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Connector block powered by R Series and able to connect to BNC

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Good Afternoon,

 

I recently purchased an NI PCI-7811R card in order to obtain the proper timing resolution our group needed to randomly fire an excimer laser based on two scattering inputs.  I've been puting the FPGA program together and during my first trial run I noticed that the BNC 2090 connector block we've been using for all of our other DAQ operations wasn't powering on.  When I bought the card I neglected to buy the connector block as well, figuring we could use the one we'd always used.  Well, it turns out that was a mistake.  Apparently the R-Series card doesn't power the 2090.  Firstly, is there a way to configure the 2090 so that the R-Series card will power it (I don't think so given the pin conformation) and secondly, if that is not possible, is there a connector block that is able to be powered by the R-Series card that will accept BNC connections.  While I'm thinking about it, if there isn't a BNC compatible connector can I simply trim the connection off the BNC cable and use the exposed wire for the spring board?

 

Stan

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Stan,

 

There is currently not a BNC solution for R Series Cards.  One option would be to use a SCB-68 and something like the CA-1000 to create your own.  Or you could possibly use your last suggestion, but there's no guarantees on that working the way you're wanting.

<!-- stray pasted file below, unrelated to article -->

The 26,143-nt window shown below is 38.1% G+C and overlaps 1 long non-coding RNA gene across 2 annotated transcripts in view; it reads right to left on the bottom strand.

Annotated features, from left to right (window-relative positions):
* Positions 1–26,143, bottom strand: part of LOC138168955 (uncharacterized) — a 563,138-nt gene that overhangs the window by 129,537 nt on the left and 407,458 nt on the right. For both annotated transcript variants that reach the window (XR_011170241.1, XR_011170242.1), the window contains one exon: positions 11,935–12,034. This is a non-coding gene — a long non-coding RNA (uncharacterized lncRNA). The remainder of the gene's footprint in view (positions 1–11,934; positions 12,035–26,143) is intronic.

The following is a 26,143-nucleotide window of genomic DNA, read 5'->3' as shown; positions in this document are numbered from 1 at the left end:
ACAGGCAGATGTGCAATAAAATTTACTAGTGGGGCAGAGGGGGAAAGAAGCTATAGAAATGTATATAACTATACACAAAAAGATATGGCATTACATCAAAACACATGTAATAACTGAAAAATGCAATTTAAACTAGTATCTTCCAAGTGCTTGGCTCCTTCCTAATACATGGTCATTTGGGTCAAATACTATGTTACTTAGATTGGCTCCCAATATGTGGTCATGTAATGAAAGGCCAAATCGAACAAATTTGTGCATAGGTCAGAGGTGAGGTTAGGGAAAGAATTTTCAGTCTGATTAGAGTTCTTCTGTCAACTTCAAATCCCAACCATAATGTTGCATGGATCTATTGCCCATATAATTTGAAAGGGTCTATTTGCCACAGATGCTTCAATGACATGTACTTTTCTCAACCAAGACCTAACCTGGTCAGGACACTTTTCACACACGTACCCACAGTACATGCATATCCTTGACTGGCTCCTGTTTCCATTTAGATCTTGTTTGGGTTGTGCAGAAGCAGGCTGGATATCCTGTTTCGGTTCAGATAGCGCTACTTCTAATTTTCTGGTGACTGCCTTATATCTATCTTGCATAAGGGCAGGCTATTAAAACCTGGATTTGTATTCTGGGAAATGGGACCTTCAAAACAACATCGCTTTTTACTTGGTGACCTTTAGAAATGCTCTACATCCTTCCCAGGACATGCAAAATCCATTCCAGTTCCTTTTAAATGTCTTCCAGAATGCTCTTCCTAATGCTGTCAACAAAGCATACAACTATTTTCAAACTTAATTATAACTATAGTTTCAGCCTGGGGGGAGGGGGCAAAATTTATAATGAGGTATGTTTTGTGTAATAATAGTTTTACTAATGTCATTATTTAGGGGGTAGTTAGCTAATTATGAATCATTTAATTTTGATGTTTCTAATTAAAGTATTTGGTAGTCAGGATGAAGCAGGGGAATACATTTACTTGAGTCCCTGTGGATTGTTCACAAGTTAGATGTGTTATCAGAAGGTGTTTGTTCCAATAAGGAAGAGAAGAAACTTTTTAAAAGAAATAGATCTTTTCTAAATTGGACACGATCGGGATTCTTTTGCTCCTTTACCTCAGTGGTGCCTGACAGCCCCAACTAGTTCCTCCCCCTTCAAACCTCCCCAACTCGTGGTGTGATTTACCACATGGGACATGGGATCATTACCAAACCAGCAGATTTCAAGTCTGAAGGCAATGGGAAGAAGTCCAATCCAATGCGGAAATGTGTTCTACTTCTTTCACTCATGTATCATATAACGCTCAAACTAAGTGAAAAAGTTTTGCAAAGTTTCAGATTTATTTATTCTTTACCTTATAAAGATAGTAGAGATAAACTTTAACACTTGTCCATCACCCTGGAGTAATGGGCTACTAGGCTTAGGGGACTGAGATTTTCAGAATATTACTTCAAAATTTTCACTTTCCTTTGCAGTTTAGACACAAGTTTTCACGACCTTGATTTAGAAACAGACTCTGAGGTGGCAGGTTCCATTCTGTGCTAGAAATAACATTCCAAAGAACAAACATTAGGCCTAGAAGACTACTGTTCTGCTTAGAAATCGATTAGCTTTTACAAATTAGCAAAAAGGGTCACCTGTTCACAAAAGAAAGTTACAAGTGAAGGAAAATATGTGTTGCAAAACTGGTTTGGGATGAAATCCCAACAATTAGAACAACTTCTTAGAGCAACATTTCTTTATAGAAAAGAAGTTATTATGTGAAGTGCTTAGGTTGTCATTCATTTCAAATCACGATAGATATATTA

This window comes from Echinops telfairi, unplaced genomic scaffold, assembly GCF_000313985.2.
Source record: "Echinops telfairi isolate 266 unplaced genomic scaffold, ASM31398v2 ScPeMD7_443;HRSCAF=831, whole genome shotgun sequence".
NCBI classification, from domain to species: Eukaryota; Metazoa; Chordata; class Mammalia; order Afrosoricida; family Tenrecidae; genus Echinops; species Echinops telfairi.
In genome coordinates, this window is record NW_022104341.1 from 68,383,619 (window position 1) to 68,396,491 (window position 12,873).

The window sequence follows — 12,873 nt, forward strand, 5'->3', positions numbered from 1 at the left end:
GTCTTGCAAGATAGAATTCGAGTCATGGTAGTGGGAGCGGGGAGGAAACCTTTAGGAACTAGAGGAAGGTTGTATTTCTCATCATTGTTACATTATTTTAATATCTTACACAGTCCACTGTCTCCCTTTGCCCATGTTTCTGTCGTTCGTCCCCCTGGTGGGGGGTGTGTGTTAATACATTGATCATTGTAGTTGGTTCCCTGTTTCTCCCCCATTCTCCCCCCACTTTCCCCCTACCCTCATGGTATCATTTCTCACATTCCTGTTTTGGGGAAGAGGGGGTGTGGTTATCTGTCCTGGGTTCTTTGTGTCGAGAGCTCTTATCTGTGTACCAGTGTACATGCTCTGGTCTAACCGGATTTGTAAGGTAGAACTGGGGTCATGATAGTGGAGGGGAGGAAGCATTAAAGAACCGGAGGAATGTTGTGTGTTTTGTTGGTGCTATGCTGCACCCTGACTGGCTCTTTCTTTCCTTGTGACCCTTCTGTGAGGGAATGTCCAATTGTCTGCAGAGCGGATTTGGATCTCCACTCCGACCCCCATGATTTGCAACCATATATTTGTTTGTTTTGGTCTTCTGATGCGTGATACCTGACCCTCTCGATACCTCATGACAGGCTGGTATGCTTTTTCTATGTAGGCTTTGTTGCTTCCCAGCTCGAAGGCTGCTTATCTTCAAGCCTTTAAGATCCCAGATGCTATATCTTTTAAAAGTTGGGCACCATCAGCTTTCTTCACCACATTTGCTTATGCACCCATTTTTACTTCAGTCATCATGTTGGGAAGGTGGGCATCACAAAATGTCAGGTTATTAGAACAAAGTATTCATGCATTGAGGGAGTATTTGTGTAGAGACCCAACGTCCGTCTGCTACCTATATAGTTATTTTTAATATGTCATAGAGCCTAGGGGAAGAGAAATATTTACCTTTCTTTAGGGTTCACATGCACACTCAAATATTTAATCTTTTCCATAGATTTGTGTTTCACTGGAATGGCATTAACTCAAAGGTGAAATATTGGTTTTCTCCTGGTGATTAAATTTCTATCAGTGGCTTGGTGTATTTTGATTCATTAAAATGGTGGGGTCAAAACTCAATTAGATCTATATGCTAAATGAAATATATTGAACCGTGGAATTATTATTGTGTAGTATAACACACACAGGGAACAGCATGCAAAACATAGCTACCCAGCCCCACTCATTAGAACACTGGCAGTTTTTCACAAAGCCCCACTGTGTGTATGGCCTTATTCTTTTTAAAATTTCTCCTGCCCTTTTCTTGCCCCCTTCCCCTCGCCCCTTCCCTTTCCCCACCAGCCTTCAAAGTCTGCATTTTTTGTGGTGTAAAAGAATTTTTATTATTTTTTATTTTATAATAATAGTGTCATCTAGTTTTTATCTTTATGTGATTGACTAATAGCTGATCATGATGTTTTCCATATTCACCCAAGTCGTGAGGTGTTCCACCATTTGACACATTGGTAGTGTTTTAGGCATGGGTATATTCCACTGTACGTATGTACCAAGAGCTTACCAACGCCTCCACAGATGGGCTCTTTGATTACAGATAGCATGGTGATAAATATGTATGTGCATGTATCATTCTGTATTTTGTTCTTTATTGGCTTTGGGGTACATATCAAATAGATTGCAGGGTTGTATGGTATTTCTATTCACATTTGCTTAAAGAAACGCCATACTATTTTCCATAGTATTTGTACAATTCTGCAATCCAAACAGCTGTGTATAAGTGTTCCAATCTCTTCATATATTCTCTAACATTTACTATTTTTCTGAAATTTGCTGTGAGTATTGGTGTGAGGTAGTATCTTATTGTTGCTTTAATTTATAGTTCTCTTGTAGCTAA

Regards,

Jared Boothe
Staff Hardware Engineer
National Instruments
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Thanks for the timely reply, 

 

I'm looking at my options for the CA-1000 right now and I'm a little unclear about what exactly I would get with this interface.  When I purchase the SCB-68, it comes in it's own metal housing and the 68pin adapter to connect it to the PCI-7811.  I only need three BNC connections, when I look at the last part of Table 1 (pg three of the link) I see "2 included" alongside the BNC options.  Does that mean that each panel has two BNC connections or that there are two already on the CA-1000 and I'd only need to purchase another set of two?  Also, would I be able to use the SCB-68's 68 pin connector without any further modification? More specifically; I know that you can install the SCB-68 into the CA-1000, and then using its screw terminals interface it to the BNC connections, but is the cable connecting the SCB-68's 68pin connector to the rest of the SCB-68 long enough to reach the back of the SCB-68 so I can secure it or will I have to have a different cable?  I'm rather new to this type of work so let me know if I'm totally off base or being unclear.

 

Thanks,

 

Stan 

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Solution
Accepted by topic author StanleyK

Stan,

 

If you are only needing a few BNC connections, I'd recommend just using the SCB-68 breakout box, and wiring up the BNC connections yourself.

 

The CA-1000 is essentially an empty metal box.  You'd then purchase panelettes for what you'd like to mount.  The "2 included" means that there are 2 BNC connections on each BNC panelette.  It does not mean that the CA-1000 ships with two panelettes.  

 

Again, for only a few connections, if it doesn't need to look really nice and form-factored, the SCB-68 and just some wires to BNC connections would be sufficient.  If you need it to look nicer, the CA-1000 and a few BNC panelettes as well as the SCB-68 or the CB-68LPR inside would work as well.
Regards,

Jared Boothe
Staff Hardware Engineer
National Instruments
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Jared,

 

Thanks for the help, It really doesn't have to look nice so I'm going to talk to the guys in the instrument shop and get some BNC connnections and wire it up to the SCB-68.

 

Thanks again

 

Stan 

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Make sure you mark the reply that helped you most as the accepted solution.  Not your own reply thanking that person.
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woops...
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